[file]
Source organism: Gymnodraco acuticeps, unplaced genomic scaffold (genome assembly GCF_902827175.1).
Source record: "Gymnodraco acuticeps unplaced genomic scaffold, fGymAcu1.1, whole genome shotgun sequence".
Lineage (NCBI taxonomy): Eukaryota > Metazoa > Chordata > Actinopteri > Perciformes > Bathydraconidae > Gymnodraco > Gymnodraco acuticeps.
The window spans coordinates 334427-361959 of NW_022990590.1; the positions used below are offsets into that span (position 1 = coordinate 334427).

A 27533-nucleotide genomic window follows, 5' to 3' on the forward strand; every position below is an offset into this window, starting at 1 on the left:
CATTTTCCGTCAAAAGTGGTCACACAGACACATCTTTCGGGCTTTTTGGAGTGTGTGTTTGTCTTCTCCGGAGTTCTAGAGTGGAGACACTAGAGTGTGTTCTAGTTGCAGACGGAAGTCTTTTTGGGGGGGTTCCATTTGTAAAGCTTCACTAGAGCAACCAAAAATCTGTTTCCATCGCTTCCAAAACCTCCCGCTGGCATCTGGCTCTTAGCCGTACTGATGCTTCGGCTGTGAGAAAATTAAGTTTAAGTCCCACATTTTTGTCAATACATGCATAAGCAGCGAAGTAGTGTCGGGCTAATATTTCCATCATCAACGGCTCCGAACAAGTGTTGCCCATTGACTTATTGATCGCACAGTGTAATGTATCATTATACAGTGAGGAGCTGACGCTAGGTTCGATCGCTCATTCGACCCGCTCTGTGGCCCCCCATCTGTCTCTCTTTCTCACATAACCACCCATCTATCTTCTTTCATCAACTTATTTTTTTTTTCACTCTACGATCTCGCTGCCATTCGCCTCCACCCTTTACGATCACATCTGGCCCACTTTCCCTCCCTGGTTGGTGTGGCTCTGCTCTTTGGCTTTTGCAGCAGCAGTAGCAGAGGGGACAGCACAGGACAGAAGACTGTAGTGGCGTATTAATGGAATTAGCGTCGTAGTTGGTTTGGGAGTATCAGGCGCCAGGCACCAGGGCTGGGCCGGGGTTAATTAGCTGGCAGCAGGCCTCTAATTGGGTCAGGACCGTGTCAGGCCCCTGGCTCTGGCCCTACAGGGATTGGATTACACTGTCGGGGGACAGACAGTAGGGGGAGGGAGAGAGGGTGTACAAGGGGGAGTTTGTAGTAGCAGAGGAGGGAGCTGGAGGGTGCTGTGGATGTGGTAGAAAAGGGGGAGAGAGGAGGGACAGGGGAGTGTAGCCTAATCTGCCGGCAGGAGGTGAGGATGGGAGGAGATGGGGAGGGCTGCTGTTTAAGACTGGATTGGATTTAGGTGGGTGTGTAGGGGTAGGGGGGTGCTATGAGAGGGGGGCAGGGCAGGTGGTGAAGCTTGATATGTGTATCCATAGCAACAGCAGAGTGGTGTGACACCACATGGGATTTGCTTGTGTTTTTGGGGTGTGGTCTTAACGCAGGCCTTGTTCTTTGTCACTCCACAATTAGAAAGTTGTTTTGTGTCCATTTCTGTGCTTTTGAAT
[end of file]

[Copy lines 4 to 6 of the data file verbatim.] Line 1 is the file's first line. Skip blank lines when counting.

The window spans coordinates 334427-361959 of NW_022990590.1; the positions used below are offsets into that span (position 1 = coordinate 334427).

A 27533-nucleotide genomic window follows, 5' to 3' on the forward strand; every position below is an offset into this window, starting at 1 on the left:
CATTTTCCGTCAAAAGTGGTCACACAGACACATCTTTCGGGCTTTTTGGAGTGTGTGTTTGTCTTCTCCGGAGTTCTAGAGTGGAGACACTAGAGTGTGTTCTAGTTGCAGACGGAAGTCTTTTTGGGGGGGTTCCATTTGTAAAGCTTCACTAGAGCAACCAAAAATCTGTTTCCATCGCTTCCAAAACCTCCCGCTGGCATCTGGCTCTTAGCCGTACTGATGCTTCGGCTGTGAGAAAATTAAGTTTAAGTCCCACATTTTTGTCAATACATGCATAAGCAGCGAAGTAGTGTCGGGCTAATATTTCCATCATCAACGGCTCCGAACAAGTGTTGCCCATTGACTTATTGATCGCACAGTGTAATGTATCATTATACAGTGAGGAGCTGACGCTAGGTTCGATCGCTCATTCGACCCGCTCTGTGGCCCCCCATCTGTCTCTCTTTCTCACATAACCACCCATCTATCTTCTTTCATCAACTTATTTTTTTTTTCACTCTACGATCTCGCTGCCATTCGCCTCCACCCTTTACGATCACATCTGGCCCACTTTCCCTCCCTGGTTGGTGTGGCTCTGCTCTTTGGCTTTTGCAGCAGCAGTAGCAGAGGGGACAGCACAGGACAGAAGACTGTAGTGGCGTATTAATGGAATTAGCGTCGTAGTTGGTTTGGGAGTATCAGGCGCCAGGCACCAGGGCTGGGCCGGGGTTAATTAGCTGGCAGCAGGCCTCTAATTGGGTCAGGACCGTGTCAGGCCCCTGGCTCTGGCCCTACAGGGATTGGATTACACTGTCGGGGGACAGACAGTAGGGGGAGGGAGAGAGGGTGTACAAGGGGGAGTTTGTAGTAGCAGAGGAGGGAGCTGGAGGGTGCTGTGGATGTGGTAGAAAAGGGGGAGAGAGGAGGGACAGGGGAGTGTAGCCTAATCTGCCGGCAGGAGGTGAGGATGGGAGGAGATGGGGAGGGCTGCTGTTTAAGACTGGATTGGATTTAGGTGGGTGTGTAGGGGTAGGGGGGTGCTATGAGAGGGGGGCAGGGCAGGTGGTGAAGCTTGATATGTGTATCCATAGCAACAGCAGAGTGGTGTGACACCACATGGGATTTGCTTGTGTTTTTGGGGTGTGGTCTTAACGCAGGCCTTGTTCTTTGTCACTCCACAATTAGAAAGTTGTTTTGTGTCCATTTCTGTGCTTTTGAAT